A NetDragon official says the company has no plans to engage in this behavior-modification activity. Well, that’s a relief. But the company admits its “monetization plan for Edmodo focuses on building out content that gets sold via its platform.” Edmodo in Chinese hands will focus less on just providing the platform that allows teachers to use for their own content, and more on providing the content itself. Nothing to worry about here.
As Harvard Law Professor Cass Sunstein has reported, China has a history of doing this kind of indoctrination on its own students, with remarkable success: “recent curricular reforms in China, explicitly designed to transform students’ political views, have mostly worked. [There is] remarkable evidence about the potential influence of the high school curriculum on what students end up thinking.”
Using Computers to Manipulate Minds
NetDragon is a gaming company. We’ve written about how Orwellian futurists and educators such as Jane McGonigle and James Gee view gaming as the ideal means of reshaping children’s mindsets, so they’ll exhibit the same behaviors in real life that the game rewards them for in virtual life.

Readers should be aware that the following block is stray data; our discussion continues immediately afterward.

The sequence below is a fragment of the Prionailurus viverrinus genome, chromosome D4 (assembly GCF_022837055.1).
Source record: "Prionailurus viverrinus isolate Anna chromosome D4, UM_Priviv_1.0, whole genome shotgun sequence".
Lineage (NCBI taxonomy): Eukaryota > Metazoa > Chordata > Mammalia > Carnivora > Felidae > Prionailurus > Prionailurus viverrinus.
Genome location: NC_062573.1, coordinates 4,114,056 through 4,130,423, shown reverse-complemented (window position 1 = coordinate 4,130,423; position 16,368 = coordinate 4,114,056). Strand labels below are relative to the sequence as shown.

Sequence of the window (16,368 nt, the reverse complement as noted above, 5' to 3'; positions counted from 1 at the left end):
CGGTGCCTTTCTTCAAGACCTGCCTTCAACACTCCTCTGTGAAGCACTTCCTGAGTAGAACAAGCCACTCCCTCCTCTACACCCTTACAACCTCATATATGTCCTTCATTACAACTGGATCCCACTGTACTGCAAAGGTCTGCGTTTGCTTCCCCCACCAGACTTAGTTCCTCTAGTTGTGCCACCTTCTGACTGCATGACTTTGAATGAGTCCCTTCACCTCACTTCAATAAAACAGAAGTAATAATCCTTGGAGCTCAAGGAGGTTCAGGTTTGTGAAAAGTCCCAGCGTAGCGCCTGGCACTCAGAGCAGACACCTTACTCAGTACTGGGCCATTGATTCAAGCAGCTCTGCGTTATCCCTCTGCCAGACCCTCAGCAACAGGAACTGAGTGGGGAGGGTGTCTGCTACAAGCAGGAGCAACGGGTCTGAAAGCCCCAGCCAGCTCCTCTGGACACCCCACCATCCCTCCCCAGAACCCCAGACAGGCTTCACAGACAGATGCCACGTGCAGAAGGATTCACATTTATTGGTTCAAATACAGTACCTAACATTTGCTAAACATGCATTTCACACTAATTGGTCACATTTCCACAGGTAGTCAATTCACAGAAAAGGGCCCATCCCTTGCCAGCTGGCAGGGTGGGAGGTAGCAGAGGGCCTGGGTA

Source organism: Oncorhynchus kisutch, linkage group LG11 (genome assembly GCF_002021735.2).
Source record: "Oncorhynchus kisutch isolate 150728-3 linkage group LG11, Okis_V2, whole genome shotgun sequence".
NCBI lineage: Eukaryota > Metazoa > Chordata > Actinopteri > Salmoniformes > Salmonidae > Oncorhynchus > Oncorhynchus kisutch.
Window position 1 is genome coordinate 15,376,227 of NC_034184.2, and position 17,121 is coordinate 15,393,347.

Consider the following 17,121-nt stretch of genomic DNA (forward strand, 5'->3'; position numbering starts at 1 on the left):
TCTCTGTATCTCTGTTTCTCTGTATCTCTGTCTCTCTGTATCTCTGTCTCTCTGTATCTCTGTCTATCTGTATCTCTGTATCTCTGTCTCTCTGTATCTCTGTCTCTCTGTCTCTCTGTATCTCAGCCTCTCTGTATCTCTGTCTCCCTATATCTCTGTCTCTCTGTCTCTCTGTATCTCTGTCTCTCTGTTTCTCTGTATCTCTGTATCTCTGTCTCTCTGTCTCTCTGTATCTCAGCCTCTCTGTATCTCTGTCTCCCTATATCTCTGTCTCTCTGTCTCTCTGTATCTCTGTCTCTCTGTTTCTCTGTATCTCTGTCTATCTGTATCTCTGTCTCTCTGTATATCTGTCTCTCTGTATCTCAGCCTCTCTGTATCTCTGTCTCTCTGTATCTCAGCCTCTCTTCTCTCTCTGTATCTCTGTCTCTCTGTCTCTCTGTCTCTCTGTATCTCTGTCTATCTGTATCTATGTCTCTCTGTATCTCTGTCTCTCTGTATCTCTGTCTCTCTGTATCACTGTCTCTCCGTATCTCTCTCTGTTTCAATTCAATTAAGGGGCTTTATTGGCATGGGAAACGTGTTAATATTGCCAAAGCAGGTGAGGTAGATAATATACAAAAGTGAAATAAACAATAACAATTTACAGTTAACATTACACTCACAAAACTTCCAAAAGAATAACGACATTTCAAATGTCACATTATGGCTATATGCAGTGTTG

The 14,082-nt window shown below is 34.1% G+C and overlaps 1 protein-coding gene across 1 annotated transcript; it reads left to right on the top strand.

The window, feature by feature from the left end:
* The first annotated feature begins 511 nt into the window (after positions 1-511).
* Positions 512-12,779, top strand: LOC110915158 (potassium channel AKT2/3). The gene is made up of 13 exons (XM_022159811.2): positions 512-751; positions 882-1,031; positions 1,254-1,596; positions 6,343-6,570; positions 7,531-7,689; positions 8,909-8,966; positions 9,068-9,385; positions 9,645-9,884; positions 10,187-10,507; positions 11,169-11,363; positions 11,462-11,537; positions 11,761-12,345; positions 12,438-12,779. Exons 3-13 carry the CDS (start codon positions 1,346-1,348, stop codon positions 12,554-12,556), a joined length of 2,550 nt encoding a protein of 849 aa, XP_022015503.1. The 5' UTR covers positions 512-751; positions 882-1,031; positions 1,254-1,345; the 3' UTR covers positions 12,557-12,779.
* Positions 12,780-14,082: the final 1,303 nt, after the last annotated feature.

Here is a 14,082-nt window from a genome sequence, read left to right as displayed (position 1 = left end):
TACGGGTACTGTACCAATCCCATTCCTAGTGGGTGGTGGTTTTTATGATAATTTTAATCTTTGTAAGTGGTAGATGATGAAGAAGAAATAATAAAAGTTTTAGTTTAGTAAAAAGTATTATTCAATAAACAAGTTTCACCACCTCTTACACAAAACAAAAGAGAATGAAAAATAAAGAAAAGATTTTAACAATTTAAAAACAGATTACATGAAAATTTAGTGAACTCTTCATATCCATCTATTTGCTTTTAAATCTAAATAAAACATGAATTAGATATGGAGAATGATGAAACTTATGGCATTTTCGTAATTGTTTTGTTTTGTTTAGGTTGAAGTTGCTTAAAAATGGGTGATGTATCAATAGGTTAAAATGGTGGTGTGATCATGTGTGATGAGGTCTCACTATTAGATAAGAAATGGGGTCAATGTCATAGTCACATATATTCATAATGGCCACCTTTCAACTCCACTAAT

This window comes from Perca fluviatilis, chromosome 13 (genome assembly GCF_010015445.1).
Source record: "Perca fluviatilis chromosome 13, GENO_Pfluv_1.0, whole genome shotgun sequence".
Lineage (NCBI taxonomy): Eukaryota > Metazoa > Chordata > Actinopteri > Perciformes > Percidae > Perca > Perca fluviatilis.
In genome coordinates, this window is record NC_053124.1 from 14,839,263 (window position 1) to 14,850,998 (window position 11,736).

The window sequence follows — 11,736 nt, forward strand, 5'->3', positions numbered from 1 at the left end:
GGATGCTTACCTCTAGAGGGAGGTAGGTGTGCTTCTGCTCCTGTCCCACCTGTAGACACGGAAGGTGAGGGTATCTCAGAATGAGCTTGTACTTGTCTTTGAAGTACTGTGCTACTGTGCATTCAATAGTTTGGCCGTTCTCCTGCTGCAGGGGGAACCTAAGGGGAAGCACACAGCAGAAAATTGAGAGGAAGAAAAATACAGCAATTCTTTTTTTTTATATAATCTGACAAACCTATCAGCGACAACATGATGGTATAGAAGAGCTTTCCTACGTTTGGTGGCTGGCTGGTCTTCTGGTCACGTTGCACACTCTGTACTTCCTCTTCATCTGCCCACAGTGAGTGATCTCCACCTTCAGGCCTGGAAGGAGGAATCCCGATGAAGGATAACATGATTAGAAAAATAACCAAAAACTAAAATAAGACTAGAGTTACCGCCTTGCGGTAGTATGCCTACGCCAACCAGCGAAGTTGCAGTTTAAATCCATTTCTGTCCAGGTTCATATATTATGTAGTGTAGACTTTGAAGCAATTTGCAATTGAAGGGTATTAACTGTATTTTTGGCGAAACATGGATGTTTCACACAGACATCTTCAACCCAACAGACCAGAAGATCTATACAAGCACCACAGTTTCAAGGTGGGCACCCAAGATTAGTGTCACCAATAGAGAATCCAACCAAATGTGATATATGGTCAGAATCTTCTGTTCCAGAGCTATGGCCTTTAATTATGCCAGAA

The U.N. Educational, Scientific and Cultural Organization (UNESCO) lauds gaming as an “innovative pedagogy” that “can change the structure and composition of the brain,” which could make it easier to get students to accept what UNESCO preaches. The organization’s 2014 International Gaming Challenge solicited new games “incorporating themes related to peace and sustainability, including alternative energy, climate change, culture, social issues, gender, consumerism, the impact of corporations, education and global citizenship.”
Speaking of manipulating human beings through the virtual world, I’ve written also about a $15 million Chinese investment in a Massachusetts-based company called BrainCo. This company is designing a headband that students can wear during lessons to transmit electroencephalography (EEG) data to teachers. This data will provide real-time information on how well the kids are paying attention. So if BrainCo gets off the ground, China will have even more data about the structure and operation of American children’s brains.